Jim L. Mora is entering just his second season as the head coach of the UCLA Bruins after spending the last 25 years either coaching or broadcasting for the NFL. Although Mora had next to no collegiate coaching experience before taking the head job in Westwood—he spent just one season as a graduate assistant for the University of Washington in 1984—the coach has already made a splash around the NCAA.
Since taking the helm of the UCLA program, Mora has captured a Pac-12 South Division title, resurrecting a team that posted a mediocre record of 64-63 over the prior 10 seasons.
He also seems to have revitalized a fanbase that was becoming frustrated with subpar performance, illustrated by the 21 percent increase in attendance last season.
Where Mora has made arguably his biggest impact for the Bruins, however, has been in recruiting. This, more than any other part of his success, has come as the biggest surprise to critics who questioned whether a coach with no collegiate experience could handle the grueling recruiting trail.
Over the last two recruiting periods with Mora leading the charge, the Bruins have pulled in the 13th- and eighth-best classes, respectively, based on Rivals.com, and have thoroughly closed the gap with crosstown rival USC.
Mora has done everything right so far in the recruiting game.
He hired a team of excellent assistant coaches, most notably Adrian Klemm and Demetrice Martin, who came in with strong recruiting backgrounds and ties from around the country. He has also re-packaged the Bruins with an exciting, up-tempo style of play, much to the excitement of 17- and 18-year-old recruits.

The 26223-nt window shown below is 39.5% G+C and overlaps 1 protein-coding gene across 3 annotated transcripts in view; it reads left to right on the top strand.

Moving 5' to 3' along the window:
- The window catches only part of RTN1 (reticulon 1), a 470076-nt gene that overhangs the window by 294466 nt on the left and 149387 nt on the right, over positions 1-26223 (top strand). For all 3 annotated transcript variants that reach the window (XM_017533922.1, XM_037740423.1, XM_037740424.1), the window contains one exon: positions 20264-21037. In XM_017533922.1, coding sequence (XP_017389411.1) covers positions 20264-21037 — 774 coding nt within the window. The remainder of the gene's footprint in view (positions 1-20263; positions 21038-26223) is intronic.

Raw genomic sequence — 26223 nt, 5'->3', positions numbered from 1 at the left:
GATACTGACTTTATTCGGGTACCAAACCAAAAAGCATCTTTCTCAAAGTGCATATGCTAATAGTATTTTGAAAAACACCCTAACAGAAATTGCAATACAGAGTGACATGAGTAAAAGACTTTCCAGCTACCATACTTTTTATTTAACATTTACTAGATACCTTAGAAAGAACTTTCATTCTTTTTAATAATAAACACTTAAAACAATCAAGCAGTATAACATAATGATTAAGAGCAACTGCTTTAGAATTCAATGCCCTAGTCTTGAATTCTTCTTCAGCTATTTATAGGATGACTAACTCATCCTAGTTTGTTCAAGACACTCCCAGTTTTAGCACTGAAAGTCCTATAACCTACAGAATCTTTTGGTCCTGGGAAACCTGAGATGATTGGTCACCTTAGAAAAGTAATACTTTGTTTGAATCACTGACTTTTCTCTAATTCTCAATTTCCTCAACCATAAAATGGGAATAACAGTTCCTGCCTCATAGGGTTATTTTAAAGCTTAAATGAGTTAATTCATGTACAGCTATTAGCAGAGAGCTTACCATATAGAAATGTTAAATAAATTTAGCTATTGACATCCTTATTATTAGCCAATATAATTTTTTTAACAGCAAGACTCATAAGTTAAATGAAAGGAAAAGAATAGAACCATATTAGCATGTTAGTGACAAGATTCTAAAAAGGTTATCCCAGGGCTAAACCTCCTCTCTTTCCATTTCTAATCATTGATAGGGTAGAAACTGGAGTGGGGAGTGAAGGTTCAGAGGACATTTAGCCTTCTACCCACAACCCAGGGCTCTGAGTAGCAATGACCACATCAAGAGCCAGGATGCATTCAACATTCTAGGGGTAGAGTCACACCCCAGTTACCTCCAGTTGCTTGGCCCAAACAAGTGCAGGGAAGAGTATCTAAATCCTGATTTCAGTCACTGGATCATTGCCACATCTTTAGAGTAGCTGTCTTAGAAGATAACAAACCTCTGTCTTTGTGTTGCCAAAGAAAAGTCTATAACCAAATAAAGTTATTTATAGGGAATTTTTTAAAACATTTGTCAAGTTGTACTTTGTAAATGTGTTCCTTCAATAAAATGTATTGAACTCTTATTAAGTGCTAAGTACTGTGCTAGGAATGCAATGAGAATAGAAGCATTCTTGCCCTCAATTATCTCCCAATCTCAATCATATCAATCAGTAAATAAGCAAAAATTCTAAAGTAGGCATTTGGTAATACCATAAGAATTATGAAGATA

However, one factor that has been talked about a lot less that has invariably played a big role in Mora's recruiting success is his NFL pedigree.
Although recruits often talk about the importance of education and family atmosphere when making their decisions, it would be naive to say that many top recruits are motivated by anything other than dreams of the NFL. These kids are looking for a place where they can play, gain exposure and ultimately find a home on draft day.
Mora, a coach with a wealth of experience evaluating and developing NFL talent, makes UCLA a location all the more desirable to these forward-thinking recruits. As an experienced coach, Mora can see when he has an advantage and has not been afraid to pitch his NFL resume.
"I'm going to use the credibility I've gained in coaching in the NFL for 25 years to get myself into some of those homes," Mora said in his first press conference after getting the job (h/t Peter Yoon, ESPNLosAngeles.com).
When a coach who has spent 25 years in the big leagues, four of those as a head coach, comes knocking on a top recruit's door, it is going to be really hard for them to turn him away. This kind of credibility gives UCLA a whole new advantage that it has never had before.
So, why will Jim Mora's NFL connections bring top talent to Westwood? The answer is quite simple really.
As long as top recruits continue to look for advantages in improving their NFL outlook—and I'm pretty positive that they will—they will be eager to play for a guy like Mora, who says that he knows what the pros are all about and can actually back that statement up.